Eukaryotic translation initiation factor 2 (eIF-2) is a heterotrimer composed of three subunits designated α, β, and γ. These proteins exist in equimolar amounts in the cell and have not been detected as isolated subunits. Our research examines the basis of their balanced synthesis. Northern analysis of K562 cell mRNA revealed that eIF-2β was five times more abundant than eIF-2α. However, immunoprecipitation of pulse-labeled K562 cells showed an equimolar rate of synthesis of eIF-2α and -β despite the 5-fold difference in the size of their mRNA pools. Addition of equal amounts of synthetic capped mRNA for eIF-2α and eIF-2β to an in vitro translation reaction produced five times more eIF-2α protein than eIF-2β. Determination of the polysome profile for α and β mRNA in K562 cells indicated eIF-2α was translated more efficiently than eIF-2β. Substitution of either the initiation codon context or the leader of the β mRNA for that of α had only a minor effect on the translational efficiency of β. Comparison of the rate of ribosomal elongation for the two mRNAs indicated that ribosomes associated with the β mRNA elongate at a rate 4-fold less than that of eIF-2α. Thus, the balanced translation of α and β mRNA is primarily the result of a 4-fold difference in the rate of ribosomal elongation.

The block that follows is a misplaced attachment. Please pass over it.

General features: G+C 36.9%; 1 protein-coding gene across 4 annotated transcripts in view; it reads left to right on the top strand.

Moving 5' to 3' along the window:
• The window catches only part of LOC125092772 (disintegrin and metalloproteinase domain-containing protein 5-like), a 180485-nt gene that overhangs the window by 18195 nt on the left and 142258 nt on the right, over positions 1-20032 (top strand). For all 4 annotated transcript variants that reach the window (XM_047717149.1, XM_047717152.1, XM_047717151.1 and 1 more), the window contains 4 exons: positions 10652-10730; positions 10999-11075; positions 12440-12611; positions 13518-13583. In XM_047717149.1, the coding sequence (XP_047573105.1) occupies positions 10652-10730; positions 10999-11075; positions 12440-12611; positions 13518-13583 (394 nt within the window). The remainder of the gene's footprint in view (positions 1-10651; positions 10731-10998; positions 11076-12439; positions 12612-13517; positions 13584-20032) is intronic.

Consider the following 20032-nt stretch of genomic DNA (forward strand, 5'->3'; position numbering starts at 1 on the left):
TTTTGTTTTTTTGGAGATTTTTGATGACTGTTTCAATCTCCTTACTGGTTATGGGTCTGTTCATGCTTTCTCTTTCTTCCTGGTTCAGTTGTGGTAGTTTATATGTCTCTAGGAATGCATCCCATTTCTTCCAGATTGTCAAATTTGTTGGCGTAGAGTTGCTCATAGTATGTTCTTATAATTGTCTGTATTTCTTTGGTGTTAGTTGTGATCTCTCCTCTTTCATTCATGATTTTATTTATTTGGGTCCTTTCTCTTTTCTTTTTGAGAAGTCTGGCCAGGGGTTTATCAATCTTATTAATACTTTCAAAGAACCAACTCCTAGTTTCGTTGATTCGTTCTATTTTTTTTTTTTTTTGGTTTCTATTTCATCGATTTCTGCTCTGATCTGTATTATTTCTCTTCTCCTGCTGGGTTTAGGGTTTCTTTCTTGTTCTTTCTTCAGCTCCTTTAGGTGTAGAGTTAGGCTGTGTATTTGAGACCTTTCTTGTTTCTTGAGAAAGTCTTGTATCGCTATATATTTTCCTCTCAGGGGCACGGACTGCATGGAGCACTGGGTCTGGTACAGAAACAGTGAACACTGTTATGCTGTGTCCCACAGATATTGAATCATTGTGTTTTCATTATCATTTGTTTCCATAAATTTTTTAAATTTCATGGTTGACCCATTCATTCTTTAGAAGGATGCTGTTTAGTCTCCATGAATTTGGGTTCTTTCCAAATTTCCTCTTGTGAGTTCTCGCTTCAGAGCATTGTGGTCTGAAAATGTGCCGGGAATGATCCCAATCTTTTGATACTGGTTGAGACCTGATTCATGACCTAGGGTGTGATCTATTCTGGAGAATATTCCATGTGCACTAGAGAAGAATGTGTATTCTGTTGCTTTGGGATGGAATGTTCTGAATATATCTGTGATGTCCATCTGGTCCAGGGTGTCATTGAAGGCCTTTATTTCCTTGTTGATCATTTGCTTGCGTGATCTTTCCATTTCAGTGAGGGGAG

|Original language||English (US)|
|Number of pages||8|
|Journal||Journal of Biological Chemistry|
|State||Published - Jun 25 1993|
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